THIS BOOK deals with the origin, course of development, and results of the first American earth satellite project, one of several programs planned for the International Geophysical Year. Primarily an analysis of the scientific and technical problems in this pioneering venture in the exploration of outer space, the text also examines the organization of an undertaking bound hy an inexorably fixed time limit, discusses briefly the climate of American opinion both before and after the launchings of the first Russian Sputniks, and concludes with a somewhat cursory evaluation of what the satellite program contributed to human knowledge.

Written in lay language insofar as the authors could translate scientific and technical terms into everyday English, the book nevertheless is not one for casual reading. The very multiplicity of Federal agencies, quasi-governmental bodies, and private organizations that shared in the project complicates the story. Indeed in some degree the interrelationships of these groups and key individuals within them constitute a central theme of this study. Even so, by no means all the several hundred people whose dedicated work made satellite flights possible are mentioned by name in the text. To have identified each person and explained his role would have turned this book into a large tome.

As authors we divided our responsibilities by topic: Milton Lomask wrote the chapters on the field tests and satellite launchings at Cape Canaveral, Constance McLaughlin Green the rest. Jointly and separately we are deeply indebted to the late Alan T. Waterman, the late Lloyd V. Berkner, Hugh Odishaw, Homer E. Newell, John P. Hagen, Milton Rosen, and a score of other men for their help in sorting out the pieces of a complex tale and for drawing upon their memories or private papers for information nowhere officially recorded. We are equally grateful to Charles A. Lindbergh for writing an intro duction that puts the material into the perspective of the mid-1950s. NASA historians Eugene M. Emme and Frank W. Anderson assisted us at many points, and Nancy L. Ebert of the NASA Scientific and Technical Information Division devoted many hours of overtime to typing the text. We want to thank also the men who suhjected the manuscript in whole or in part to a critical reading.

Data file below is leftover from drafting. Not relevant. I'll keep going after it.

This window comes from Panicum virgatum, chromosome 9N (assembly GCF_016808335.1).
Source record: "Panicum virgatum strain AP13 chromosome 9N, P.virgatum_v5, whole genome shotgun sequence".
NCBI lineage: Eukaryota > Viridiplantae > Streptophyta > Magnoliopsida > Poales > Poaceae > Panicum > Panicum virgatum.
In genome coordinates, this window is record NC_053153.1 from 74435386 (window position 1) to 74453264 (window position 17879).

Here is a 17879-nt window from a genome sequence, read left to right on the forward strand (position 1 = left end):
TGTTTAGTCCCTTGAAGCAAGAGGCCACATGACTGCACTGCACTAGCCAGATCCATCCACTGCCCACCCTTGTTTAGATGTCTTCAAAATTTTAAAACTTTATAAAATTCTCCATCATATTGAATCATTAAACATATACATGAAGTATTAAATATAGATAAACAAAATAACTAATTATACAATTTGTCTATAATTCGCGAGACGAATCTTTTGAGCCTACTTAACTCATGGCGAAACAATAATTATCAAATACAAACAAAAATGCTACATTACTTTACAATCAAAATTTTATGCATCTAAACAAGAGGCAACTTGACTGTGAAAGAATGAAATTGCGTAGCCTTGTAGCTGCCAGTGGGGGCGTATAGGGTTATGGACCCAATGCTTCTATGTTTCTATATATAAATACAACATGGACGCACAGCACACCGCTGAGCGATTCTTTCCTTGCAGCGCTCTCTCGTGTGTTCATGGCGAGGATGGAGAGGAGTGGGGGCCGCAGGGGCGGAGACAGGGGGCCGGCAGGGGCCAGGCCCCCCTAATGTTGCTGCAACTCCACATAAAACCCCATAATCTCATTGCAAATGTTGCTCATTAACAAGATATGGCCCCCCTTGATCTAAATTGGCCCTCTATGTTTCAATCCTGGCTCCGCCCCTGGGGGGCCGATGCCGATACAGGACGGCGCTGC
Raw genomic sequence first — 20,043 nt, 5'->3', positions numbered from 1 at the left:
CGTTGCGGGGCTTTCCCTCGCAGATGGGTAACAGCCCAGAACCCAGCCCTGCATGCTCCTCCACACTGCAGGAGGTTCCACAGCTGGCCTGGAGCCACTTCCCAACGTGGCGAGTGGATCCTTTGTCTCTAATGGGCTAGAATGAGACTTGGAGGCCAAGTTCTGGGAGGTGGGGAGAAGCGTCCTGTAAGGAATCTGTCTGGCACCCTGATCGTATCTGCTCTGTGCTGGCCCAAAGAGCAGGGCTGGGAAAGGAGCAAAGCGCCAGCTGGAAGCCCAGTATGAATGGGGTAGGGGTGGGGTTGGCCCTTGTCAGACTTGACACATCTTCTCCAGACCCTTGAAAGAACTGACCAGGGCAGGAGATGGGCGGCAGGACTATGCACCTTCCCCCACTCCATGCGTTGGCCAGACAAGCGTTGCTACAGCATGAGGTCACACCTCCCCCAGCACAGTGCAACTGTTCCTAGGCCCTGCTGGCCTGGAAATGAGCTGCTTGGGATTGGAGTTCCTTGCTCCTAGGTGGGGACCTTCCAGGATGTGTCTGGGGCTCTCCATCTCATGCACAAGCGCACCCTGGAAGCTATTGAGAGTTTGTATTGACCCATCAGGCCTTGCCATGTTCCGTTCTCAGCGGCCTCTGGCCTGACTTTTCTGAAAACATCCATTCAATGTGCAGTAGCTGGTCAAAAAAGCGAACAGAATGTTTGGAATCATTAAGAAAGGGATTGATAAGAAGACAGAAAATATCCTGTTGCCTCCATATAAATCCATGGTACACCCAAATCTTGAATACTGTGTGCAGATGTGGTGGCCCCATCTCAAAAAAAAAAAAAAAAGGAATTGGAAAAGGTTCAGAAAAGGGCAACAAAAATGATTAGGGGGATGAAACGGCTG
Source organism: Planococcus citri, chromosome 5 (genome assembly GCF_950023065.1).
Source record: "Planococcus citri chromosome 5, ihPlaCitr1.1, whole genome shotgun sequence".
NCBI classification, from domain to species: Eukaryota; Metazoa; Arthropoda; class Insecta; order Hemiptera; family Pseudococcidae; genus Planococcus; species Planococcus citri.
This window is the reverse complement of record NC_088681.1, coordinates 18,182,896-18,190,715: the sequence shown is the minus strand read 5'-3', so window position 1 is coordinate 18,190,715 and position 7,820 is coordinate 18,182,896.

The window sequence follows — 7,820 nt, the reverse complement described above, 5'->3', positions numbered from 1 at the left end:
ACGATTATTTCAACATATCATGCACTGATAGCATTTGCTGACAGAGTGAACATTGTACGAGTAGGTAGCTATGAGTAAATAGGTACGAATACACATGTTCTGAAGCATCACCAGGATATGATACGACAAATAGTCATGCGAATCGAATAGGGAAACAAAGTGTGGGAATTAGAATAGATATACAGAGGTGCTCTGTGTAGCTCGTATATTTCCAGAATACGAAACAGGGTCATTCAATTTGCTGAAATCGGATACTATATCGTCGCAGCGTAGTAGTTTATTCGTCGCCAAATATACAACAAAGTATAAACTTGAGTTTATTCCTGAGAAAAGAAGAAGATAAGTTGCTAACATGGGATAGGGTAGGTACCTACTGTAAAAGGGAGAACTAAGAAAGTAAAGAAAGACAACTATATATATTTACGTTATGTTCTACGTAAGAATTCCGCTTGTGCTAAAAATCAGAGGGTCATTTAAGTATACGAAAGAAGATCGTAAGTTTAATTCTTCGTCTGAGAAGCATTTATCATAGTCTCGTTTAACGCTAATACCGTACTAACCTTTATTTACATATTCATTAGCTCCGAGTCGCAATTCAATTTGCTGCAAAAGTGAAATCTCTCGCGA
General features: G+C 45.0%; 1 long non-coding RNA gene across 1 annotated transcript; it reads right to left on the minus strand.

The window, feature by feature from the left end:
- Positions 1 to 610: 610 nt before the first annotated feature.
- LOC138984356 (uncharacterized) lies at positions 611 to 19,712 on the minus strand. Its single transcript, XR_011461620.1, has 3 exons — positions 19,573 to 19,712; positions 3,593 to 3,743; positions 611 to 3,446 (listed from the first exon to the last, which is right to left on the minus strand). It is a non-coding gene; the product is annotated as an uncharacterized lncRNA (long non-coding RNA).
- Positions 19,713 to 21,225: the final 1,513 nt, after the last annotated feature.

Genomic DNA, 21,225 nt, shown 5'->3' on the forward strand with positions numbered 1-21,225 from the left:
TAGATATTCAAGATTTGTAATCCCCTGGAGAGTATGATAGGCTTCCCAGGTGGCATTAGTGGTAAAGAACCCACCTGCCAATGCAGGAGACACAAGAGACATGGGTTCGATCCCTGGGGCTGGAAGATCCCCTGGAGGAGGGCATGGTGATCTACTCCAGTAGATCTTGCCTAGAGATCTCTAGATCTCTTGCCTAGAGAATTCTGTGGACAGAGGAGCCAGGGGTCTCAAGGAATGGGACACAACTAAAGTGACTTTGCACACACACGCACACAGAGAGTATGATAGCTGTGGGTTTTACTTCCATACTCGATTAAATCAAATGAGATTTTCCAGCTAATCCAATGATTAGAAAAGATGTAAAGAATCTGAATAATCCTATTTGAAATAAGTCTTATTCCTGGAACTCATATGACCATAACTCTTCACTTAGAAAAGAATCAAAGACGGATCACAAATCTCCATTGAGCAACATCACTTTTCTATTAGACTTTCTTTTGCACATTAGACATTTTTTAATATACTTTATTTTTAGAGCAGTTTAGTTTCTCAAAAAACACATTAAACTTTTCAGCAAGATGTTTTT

Time has modified many judgrnents about Project Vanguard, but a good deal of the story is still controversial. While we have endeavored to present it dispassionately, doubtless few of tlse participants will suhscribe to our every interpretation. Scientists, engineers, technicians, industrial managers, the President and the White House staff, the Bureau of the Budget, and members of Congress tended to view the program as it progressed from markedly different standpoints. In the final analysis the verdict of our readers may determine the place of Vanguard in history.Constance McLaughlin Green

Constance McLaughlin Green

Milton Lomask

Washington, D.C.

September 1969

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